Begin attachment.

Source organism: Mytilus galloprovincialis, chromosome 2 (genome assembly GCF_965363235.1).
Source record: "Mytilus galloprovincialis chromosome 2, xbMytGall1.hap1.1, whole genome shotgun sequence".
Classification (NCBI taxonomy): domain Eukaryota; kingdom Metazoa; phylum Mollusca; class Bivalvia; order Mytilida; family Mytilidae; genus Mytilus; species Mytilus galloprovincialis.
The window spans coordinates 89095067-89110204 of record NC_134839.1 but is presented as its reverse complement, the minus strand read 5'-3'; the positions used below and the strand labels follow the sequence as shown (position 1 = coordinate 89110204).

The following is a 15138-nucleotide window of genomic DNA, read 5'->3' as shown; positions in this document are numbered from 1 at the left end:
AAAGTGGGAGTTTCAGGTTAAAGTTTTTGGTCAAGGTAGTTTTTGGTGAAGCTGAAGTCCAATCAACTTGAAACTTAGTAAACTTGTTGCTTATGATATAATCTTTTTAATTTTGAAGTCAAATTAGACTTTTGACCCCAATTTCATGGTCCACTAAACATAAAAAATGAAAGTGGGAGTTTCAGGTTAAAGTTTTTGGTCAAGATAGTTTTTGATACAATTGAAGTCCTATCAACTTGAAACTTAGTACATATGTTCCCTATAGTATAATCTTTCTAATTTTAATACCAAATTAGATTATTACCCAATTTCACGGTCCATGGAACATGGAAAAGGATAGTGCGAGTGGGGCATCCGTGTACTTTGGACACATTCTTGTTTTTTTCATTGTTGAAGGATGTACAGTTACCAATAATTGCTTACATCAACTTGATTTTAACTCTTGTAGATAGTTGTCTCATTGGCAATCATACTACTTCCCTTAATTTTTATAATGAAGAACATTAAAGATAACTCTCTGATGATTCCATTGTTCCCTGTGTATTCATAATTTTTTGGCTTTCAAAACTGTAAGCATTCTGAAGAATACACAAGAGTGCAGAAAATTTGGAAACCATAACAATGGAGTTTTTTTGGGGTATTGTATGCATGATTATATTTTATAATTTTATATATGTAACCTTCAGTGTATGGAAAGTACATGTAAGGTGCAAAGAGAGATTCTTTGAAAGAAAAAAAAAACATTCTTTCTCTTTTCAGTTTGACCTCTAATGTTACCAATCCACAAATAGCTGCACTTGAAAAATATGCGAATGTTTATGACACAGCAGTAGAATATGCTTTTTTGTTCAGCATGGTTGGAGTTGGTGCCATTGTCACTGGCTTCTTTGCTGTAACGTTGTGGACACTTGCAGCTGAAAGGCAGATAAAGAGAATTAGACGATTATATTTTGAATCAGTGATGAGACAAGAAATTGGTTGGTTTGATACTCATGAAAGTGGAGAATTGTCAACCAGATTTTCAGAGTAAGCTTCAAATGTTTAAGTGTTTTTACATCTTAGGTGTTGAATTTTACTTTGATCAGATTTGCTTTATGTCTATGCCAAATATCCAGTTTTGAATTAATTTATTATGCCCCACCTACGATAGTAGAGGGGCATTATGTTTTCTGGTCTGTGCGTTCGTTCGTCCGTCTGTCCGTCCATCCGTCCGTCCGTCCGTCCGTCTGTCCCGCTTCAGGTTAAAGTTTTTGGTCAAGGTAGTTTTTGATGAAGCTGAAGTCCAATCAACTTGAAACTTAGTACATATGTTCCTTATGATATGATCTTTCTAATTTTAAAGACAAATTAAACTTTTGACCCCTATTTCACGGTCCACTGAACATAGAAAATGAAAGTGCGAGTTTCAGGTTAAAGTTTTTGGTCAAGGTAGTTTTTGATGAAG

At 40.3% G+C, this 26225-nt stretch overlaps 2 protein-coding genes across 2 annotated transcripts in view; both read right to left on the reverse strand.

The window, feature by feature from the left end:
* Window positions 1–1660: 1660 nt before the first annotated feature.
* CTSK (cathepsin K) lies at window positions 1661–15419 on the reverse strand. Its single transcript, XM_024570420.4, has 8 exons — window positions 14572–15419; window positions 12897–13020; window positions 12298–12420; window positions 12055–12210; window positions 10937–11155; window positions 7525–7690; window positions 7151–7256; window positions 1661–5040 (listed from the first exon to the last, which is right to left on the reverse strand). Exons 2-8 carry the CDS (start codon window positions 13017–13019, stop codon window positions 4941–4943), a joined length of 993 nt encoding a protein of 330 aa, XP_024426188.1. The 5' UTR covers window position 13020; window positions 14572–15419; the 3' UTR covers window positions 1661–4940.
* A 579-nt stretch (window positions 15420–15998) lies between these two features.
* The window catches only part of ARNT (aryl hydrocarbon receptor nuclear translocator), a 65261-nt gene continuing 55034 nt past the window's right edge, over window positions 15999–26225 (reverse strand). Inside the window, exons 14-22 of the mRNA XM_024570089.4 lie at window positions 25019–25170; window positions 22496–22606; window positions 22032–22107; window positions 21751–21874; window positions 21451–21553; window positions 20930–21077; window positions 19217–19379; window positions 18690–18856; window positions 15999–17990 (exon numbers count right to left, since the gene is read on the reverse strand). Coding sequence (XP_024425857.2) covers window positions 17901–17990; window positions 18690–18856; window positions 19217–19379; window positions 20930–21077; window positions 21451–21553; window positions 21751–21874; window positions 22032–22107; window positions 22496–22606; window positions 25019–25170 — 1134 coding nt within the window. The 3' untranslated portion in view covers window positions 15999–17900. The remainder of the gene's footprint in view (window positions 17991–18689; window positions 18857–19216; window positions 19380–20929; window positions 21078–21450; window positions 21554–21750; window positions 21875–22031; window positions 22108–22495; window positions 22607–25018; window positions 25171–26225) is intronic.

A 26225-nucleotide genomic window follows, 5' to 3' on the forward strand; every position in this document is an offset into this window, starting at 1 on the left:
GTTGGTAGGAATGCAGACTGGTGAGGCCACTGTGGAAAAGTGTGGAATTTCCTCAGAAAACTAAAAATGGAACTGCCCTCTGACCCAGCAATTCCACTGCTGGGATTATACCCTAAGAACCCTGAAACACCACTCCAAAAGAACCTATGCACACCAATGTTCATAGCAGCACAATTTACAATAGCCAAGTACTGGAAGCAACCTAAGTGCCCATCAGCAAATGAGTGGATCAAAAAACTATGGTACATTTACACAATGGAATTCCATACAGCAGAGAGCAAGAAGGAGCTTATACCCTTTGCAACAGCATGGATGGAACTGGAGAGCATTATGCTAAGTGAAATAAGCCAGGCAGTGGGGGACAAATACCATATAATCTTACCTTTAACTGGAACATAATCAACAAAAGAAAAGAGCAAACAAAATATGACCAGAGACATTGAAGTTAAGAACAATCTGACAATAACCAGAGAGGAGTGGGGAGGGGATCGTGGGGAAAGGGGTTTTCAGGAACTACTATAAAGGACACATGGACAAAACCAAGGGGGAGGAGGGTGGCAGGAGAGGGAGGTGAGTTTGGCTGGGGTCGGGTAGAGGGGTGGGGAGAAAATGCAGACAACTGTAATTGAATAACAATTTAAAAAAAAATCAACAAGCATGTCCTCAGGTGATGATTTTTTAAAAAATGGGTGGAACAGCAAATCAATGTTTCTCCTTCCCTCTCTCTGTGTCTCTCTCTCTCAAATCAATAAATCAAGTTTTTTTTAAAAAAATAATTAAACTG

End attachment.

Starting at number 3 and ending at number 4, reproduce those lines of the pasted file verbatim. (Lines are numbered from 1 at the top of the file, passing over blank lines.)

Classification (NCBI taxonomy): domain Eukaryota; kingdom Metazoa; phylum Mollusca; class Bivalvia; order Mytilida; family Mytilidae; genus Mytilus; species Mytilus galloprovincialis.
The window spans coordinates 89095067-89110204 of record NC_134839.1 but is presented as its reverse complement, the minus strand read 5'-3'; the positions used below and the strand labels follow the sequence as shown (position 1 = coordinate 89110204).